Weaving Sidewall Shingle Corners
Woven corners are more complicated to install, but they give an elegant look to shingle siding.
There are two ways to handle outside corners with shingle siding: butt the shingles into corner boards, or weave the shingles so their edges overlap in an alternating pattern. The corner-board approach is simple enough to be nearly self-explanatory, but woven corners are more complicated (and give a more elegant look, in my opinion). With woven corners, the shingles on one side run past the sheathing, while those on the other side butt to the first. The side that runs past and the side that butts alternates with each course. Because shingles are wedge shaped, the edge of each shingle in a woven corner needs to be scribed and trimmed at an angle. Corners are installed before field shingles and serve to establish the elevations of all the courses. One trick to making shingle siding really sing is to plan the exposure to avoid having a narrow course where the siding meets the soffit.
That’s a simple enough matter: Measure the wall height, add 1 in. for the shingles to hang over the foundation, then divide that number by the designer or manufacturer’s maximum shingle exposure to determine the number of courses. If you’re lucky, the dividend will be a whole number. But in most cases, you have to take two more steps: Round the dividend up to the next whole number, which will equal the number of courses, and then divide the wall height (including the 1 in.) by the number of courses to find the exposure. This exposure is marked on a story pole, which is used to transfer the course lines to the building. Don’t exceed the manufacturer’s maximum exposure—it’s critical to make sure there are always two layers. This way, if the face shingle cracks, the second layer protects the wall.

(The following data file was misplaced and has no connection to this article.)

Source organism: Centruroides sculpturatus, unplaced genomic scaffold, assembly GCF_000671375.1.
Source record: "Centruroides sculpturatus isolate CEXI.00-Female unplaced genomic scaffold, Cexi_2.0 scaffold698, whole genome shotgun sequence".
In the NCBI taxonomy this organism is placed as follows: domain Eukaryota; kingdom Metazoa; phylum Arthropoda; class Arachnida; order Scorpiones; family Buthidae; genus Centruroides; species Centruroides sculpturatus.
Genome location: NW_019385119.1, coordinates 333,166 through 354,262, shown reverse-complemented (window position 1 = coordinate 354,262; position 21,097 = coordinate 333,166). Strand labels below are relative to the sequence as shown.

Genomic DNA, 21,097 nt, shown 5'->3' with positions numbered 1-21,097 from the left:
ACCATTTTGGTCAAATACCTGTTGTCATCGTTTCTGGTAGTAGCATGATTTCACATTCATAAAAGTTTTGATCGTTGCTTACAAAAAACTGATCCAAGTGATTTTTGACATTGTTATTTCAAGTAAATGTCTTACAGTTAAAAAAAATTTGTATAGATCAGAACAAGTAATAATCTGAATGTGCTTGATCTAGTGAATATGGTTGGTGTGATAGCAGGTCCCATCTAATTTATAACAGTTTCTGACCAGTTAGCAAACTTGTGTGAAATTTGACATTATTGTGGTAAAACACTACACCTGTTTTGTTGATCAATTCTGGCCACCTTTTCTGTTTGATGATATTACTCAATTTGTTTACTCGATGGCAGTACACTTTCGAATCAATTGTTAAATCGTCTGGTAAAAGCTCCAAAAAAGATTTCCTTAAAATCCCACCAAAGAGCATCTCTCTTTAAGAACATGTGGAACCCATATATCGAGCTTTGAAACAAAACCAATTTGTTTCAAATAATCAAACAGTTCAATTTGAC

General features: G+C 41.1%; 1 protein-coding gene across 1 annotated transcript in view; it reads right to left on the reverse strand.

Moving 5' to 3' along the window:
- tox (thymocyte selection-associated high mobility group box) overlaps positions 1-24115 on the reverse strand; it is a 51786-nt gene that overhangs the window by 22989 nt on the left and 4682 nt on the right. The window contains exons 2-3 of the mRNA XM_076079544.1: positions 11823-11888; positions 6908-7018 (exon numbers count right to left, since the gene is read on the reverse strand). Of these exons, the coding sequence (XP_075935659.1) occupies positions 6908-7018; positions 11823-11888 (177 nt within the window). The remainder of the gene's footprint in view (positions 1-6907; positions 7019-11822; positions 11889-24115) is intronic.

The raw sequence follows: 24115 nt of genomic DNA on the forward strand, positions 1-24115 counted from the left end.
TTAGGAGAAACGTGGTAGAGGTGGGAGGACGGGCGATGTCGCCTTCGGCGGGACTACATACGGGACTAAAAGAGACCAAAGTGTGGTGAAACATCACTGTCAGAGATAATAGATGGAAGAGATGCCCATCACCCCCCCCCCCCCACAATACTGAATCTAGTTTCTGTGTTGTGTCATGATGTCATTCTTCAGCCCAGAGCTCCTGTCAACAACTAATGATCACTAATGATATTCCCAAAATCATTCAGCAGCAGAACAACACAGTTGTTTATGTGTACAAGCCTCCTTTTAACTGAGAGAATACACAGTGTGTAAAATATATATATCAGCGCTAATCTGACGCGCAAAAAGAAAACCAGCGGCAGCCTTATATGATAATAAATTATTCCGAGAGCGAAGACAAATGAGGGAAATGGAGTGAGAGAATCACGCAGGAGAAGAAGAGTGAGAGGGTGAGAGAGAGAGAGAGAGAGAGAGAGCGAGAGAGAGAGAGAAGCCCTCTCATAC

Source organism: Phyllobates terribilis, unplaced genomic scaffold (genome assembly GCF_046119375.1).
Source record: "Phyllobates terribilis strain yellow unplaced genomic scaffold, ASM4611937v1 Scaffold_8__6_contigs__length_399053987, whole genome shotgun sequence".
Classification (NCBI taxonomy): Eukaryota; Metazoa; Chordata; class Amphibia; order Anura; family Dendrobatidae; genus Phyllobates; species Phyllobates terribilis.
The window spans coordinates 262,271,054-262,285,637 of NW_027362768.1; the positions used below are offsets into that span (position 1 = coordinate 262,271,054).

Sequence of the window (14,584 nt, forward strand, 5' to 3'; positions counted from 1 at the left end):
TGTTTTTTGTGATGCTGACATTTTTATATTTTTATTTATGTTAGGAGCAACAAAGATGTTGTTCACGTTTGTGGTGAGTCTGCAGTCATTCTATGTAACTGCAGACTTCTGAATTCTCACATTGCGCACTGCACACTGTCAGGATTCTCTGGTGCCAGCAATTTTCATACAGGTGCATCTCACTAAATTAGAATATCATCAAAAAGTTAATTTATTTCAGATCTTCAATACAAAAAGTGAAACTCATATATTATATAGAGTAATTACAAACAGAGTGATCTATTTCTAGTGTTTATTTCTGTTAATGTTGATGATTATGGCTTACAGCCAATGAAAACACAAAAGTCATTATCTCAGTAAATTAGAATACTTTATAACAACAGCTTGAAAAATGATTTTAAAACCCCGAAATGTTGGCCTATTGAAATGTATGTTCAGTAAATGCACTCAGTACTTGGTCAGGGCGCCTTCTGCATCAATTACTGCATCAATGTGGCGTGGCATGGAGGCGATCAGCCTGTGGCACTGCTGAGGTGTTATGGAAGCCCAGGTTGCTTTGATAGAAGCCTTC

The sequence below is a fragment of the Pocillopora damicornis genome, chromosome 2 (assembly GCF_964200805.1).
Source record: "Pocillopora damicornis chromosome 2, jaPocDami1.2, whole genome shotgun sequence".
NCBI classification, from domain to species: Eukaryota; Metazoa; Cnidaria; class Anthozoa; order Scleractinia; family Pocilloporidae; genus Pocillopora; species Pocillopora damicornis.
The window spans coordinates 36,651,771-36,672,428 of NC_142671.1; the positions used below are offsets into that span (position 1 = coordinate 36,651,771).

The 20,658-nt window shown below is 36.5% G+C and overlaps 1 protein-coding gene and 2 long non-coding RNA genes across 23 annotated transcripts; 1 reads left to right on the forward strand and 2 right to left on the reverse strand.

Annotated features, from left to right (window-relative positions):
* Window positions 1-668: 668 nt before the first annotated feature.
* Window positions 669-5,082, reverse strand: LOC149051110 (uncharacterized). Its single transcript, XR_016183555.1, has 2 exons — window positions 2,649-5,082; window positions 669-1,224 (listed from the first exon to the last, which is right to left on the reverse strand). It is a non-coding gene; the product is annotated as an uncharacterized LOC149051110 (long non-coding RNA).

You can further adjust the shingle exposure so the bottoms of the courses fall even with the tops and bottoms of the windows and doors, but those exposures have to be kept consistent all around the house so the woven corners align. I like to work four or five courses at a time, installing the corner shingles pyramid-style with wider ones at the bottom and narrower ones at the top. I’ll install the field shingles of those courses, then nail on another four or five courses at the corner until topping out.
No matter the exposure, the flashing behind corners is crucial. The industry association for wood shingles, the Cedar Shake and Shingle Bureau (cedarbureau.org), calls for #30 asphalt-impregnated felt lapped at least 2 in. shingle-style as a WRB. At the corners, they recommend an additional layer of either self-adhering membrane or sheet metal extending at least 6 in. onto each wall. I like the self-healing characteristics of membranes around nails, but brake-bent sheet metal provides a very crisp corner to work with.
Also watch the video Andy made to go with this article: Weaving Shingle Corners.